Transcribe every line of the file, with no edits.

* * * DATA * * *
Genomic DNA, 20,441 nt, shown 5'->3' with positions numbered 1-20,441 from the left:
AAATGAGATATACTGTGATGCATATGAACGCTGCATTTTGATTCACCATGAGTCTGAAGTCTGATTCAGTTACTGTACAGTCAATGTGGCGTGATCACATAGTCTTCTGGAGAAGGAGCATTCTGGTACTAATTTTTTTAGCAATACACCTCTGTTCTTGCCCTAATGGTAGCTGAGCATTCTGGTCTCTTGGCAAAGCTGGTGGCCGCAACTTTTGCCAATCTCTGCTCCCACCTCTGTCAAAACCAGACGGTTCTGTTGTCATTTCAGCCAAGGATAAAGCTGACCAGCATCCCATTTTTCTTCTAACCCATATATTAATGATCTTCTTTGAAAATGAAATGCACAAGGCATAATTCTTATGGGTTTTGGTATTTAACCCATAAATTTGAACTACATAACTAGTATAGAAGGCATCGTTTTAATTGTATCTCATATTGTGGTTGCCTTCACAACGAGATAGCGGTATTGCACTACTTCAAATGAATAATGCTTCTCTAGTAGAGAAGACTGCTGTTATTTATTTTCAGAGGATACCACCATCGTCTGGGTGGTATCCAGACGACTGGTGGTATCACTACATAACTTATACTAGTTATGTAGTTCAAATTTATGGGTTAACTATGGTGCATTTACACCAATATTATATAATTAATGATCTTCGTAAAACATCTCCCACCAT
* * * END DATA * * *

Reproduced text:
Genomic DNA, 20,441 nt, shown 5'->3' with positions numbered 1-20,441 from the left:
AAATGAGATATACTGTGATGCATATGAACGCTGCATTTTGATTCACCATGAGTCTGAAGTCTGATTCAGTTACTGTACAGTCAATGTGGCGTGATCACATAGTCTTCTGGAGAAGGAGCATTCTGGTACTAATTTTTTTAGCAATACACCTCTGTTCTTGCCCTAATGGTAGCTGAGCATTCTGGTCTCTTGGCAAAGCTGGTGGCCGCAACTTTTGCCAATCTCTGCTCCCACCTCTGTCAAAACCAGACGGTTCTGTTGTCATTTCAGCCAAGGATAAAGCTGACCAGCATCCCATTTTTCTTCTAACCCATATATTAATGATCTTCTTTGAAAATGAAATGCACAAGGCATAATTCTTATGGGTTTTGGTATTTAACCCATAAATTTGAACTACATAACTAGTATAGAAGGCATCGTTTTAATTGTATCTCATATTGTGGTTGCCTTCACAACGAGATAGCGGTATTGCACTACTTCAAATGAATAATGCTTCTCTAGTAGAGAAGACTGCTGTTATTTATTTTCAGAGGATACCACCATCGTCTGGGTGGTATCCAGACGACTGGTGGTATCACTACATAACTTATACTAGTTATGTAGTTCAAATTTATGGGTTAACTATGGTGCATTTACACCAATATTATATAATTAATGATCTTCGTAAAACATCTCCCACCAT